Blackbeard was nothing if not merciful, and so honored his sailors by sparing them any false pleasantries. “Sailors!” he cried, his snarling speech echoing across the silent deck, “Hear my words!”
The cowering crew froze at the booming voice of the dread captain—their grim arbiter—as he loomed menacingly over the helm. Blackbeard was the tyrannical god aboard the dark vessel, and the crew stared at him with rapt horror, terrified to look away lest he view the act as unforgivable disobedience.
Seeing his pirate legion shrinking below him, Blackbeard resumed his dire announcement. “In case you ignorant scallywags are missing too many fingers to count, today marks the seventh morn of our voyage. Which means,” Blackbeard narrowed his eyes, leering as he lowered his voice, “that today you will be tested. For today…”
The experienced sailors wore cold, stoic faces—they knew the significance of this day.
“For today, you scurrilous bilge rats, today the Titan cometh!”
The younger sailors’ eyes grew wide with anxious dread. The older ones stole quick glances from side to side, wondering if any of the weaker members would attempt desertion. Even in the vast, soulless ocean, some fates were better than Blackbeard.
The reaper lord descended to the deck, dragging his heavy steel sword over the stairway railing. It emitted an eerie ring as it crawled across the woodwork. “Many of you,” he continued ominously, “have never beheld the devil-spawn giant, which today shall descent upon our ship like wrathful hellfire.” Reaching the deck, he walked among the skulking, shuddering crew, and—seeing one particularly jittery fledgling—drew his steel blade to the youth’s neck and whispered, “So allow me to describe it for you.”
Whirling about, Blackbeard again howled into the crew. “The Titan is taller than the clouds, and broader than the horizon.” He paced as he went on, taking the occasional moment to stare down those who might dare to flee or retreat below deck. “Its skin is green with envious rage, and it wields a great pillar of flaming destruction.”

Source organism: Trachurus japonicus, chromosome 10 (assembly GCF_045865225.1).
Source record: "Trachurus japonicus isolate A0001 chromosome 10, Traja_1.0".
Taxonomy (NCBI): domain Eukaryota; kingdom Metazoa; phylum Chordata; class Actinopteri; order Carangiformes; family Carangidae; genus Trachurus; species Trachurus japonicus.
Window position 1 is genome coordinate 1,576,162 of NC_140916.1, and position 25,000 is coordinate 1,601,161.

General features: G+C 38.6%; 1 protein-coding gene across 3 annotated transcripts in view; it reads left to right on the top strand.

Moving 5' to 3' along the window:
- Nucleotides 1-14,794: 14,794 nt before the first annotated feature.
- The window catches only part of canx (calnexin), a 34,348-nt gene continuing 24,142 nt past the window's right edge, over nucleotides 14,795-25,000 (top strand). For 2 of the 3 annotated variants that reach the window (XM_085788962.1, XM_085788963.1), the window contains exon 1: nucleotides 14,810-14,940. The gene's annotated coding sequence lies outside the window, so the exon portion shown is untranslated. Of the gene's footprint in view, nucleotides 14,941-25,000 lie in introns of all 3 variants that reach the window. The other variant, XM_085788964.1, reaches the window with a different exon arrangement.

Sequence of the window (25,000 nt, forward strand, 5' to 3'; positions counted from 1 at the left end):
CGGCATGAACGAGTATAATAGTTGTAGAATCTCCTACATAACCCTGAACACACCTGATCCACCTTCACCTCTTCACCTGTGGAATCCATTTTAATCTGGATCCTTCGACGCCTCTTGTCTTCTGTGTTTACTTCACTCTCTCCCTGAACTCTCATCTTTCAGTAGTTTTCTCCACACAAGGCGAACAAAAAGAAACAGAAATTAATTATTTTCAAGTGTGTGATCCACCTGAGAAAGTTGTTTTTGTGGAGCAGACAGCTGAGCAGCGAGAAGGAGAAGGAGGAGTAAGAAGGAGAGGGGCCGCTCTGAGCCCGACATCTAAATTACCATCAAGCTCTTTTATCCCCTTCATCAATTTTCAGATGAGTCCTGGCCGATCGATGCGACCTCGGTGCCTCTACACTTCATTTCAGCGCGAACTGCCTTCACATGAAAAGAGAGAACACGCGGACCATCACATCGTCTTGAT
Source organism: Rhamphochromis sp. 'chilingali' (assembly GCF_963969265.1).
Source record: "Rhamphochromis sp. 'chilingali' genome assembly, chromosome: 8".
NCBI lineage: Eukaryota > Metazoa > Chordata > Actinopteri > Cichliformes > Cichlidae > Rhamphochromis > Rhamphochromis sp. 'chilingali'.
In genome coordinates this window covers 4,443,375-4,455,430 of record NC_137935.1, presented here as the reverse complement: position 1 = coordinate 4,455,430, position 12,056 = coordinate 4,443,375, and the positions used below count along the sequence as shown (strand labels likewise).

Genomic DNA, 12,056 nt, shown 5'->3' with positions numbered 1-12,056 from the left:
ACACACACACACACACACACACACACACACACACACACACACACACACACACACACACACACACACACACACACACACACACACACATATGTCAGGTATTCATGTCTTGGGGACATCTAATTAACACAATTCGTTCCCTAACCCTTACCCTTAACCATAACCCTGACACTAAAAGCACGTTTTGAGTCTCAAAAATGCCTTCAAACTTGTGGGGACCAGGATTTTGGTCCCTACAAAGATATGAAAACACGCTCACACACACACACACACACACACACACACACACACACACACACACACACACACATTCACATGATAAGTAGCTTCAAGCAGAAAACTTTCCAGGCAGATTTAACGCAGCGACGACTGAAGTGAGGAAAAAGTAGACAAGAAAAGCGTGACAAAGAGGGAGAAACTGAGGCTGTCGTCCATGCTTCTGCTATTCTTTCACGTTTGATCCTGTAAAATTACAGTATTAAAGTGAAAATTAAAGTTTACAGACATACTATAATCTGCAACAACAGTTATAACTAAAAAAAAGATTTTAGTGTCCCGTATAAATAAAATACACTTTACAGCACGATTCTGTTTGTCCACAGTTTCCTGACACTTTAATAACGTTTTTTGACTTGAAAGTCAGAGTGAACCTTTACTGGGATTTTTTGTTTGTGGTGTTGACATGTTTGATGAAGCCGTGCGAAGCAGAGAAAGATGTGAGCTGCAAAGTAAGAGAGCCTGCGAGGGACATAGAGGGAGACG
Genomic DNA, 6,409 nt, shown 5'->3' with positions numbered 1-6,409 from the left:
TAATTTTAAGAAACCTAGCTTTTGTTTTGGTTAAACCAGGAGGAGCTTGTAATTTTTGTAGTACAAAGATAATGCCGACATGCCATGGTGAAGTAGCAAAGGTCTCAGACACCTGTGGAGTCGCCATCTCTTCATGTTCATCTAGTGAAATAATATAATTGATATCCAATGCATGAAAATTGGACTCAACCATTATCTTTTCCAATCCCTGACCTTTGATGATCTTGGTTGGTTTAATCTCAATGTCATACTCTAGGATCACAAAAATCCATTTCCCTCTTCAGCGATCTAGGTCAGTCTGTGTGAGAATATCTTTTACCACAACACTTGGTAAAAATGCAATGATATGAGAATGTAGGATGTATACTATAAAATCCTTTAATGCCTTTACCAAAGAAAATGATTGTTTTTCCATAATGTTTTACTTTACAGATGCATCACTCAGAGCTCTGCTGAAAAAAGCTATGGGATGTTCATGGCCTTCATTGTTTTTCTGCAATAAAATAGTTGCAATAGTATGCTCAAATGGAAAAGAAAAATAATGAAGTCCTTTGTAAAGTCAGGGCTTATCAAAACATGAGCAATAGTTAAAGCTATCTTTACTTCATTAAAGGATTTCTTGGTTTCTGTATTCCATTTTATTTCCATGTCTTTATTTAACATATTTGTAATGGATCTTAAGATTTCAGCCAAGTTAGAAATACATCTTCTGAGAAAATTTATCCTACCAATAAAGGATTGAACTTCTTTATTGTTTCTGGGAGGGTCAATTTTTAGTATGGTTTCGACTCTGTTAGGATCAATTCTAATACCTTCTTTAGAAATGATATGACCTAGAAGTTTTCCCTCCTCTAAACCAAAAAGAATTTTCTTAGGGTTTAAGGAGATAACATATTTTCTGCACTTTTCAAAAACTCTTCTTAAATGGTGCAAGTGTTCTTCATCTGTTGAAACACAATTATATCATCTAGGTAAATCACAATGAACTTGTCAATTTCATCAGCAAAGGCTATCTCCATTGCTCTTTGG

Blackbeard ran shifty eyed from pirate to fidgety pirate, theatrically murmuring his dire warnings. “No man,” he said, sinking his inky nails into the shoulders of a peach-fuzz, bandana-clad recruit, “has ever damaged the Titan. Not with fire.” He glared to another sailor, “Not with steel.” To another, “Not with cannons. No. To the behemoth,” he hushed, “our swords are naught but octopus tickles.”
“So make no mistake,” Blackbeard paused and drew his flintlock as he noticed one of the sailors making a break for the lower deck.
The man collapsed; Blackbeard blew a puff of smoke from his pistol and reholstered it. “Make no mistake,” he continued, “our encounter with this beast is not a battle, for against the Titan there is no victory. And yet, we shall fight!” Blackbeard raised his sword in the air. “FOR OUR SHIP!”
“HUZZAH!” the crew replied.
“FOR OUR GLORY!”
“FOR! OUR! FREEDOOOOM!”
“PIRATE CREW!” Blackbeard bellowed, mounting the helm and gripping the dark wooden wheel. “Prepare for the culling.”
It was early afternoon, and Tim McSean was taking care of the dust bunnies in his quaint Seattle apartment. Clad in his favorite forest-cashmere sweater and wielding a bright orange feather duster, he strode over to his mantle, where he delicately began cleaning off his exact bottled replica of the Queen Anne’s Revenge.
He could have sworn he heard little voices.